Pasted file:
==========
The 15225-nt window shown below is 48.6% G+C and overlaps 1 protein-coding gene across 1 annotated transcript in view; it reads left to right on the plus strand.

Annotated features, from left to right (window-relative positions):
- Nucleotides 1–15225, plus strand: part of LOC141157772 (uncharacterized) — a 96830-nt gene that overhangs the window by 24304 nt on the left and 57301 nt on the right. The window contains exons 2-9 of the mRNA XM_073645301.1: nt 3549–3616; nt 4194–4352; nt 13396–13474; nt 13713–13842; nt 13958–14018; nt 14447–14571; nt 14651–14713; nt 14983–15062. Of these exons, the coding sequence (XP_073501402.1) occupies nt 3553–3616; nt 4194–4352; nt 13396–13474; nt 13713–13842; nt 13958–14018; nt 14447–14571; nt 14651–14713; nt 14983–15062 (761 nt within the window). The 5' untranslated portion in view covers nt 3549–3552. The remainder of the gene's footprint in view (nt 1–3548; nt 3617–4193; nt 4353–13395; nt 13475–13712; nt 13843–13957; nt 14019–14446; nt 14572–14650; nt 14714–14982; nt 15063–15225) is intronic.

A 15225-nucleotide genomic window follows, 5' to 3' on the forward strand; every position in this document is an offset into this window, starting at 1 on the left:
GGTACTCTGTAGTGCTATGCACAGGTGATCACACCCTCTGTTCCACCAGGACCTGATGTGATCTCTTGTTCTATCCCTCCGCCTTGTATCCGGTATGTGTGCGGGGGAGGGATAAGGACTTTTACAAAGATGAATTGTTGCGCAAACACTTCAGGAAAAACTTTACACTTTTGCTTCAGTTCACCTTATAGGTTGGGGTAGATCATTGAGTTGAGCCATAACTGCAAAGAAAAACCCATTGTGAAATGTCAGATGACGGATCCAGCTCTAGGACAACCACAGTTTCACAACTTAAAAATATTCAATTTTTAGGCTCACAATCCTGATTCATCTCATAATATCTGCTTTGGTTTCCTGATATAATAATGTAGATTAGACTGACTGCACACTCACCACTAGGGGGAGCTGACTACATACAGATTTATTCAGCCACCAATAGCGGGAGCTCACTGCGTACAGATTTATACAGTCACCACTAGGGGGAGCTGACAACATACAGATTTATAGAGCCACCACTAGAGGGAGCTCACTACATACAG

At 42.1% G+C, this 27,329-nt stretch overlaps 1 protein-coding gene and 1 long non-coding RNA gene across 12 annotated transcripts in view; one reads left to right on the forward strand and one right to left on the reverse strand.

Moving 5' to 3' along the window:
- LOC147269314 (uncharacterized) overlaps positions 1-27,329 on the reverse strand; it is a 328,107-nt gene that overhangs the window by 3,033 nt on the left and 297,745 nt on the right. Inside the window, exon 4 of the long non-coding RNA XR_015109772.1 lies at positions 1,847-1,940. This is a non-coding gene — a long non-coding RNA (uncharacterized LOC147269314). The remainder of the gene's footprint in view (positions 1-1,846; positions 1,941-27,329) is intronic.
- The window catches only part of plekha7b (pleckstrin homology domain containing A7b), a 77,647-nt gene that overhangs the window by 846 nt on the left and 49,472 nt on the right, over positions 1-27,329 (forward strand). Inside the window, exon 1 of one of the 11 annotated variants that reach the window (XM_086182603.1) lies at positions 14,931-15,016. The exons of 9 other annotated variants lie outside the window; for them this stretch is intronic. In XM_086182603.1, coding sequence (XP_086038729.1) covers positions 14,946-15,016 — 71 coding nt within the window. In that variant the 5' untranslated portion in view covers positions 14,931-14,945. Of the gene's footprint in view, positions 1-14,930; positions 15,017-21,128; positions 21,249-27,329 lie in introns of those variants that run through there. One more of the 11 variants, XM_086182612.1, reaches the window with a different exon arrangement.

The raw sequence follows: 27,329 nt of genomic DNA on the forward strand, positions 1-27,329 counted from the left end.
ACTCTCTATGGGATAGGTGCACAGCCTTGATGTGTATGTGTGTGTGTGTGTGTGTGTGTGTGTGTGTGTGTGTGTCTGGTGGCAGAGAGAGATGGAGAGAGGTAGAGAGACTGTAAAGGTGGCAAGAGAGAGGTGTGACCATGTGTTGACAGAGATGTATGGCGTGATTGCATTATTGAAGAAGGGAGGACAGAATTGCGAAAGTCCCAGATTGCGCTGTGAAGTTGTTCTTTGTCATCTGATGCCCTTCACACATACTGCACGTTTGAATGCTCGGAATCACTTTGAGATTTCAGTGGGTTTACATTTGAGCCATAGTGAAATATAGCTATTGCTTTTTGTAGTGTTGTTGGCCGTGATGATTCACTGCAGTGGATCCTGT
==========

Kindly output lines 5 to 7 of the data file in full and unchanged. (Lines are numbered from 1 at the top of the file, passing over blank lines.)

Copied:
GGTACTCTGTAGTGCTATGCACAGGTGATCACACCCTCTGTTCCACCAGGACCTGATGTGATCTCTTGTTCTATCCCTCCGCCTTGTATCCGGTATGTGTGCGGGGGAGGGATAAGGACTTTTACAAAGATGAATTGTTGCGCAAACACTTCAGGAAAAACTTTACACTTTTGCTTCAGTTCACCTTATAGGTTGGGGTAGATCATTGAGTTGAGCCATAACTGCAAAGAAAAACCCATTGTGAAATGTCAGATGACGGATCCAGCTCTAGGACAACCACAGTTTCACAACTTAAAAATATTCAATTTTTAGGCTCACAATCCTGATTCATCTCATAATATCTGCTTTGGTTTCCTGATATAATAATGTAGATTAGACTGACTGCACACTCACCACTAGGGGGAGCTGACTACATACAGATTTATTCAGCCACCAATAGCGGGAGCTCACTGCGTACAGATTTATACAGTCACCACTAGGGGGAGCTGACAACATACAGATTTATAGAGCCACCACTAGAGGGAGCTCACTACATACAG

At 42.1% G+C, this 27,329-nt stretch overlaps 1 protein-coding gene and 1 long non-coding RNA gene across 12 annotated transcripts in view; one reads left to right on the forward strand and one right to left on the reverse strand.

Moving 5' to 3' along the window: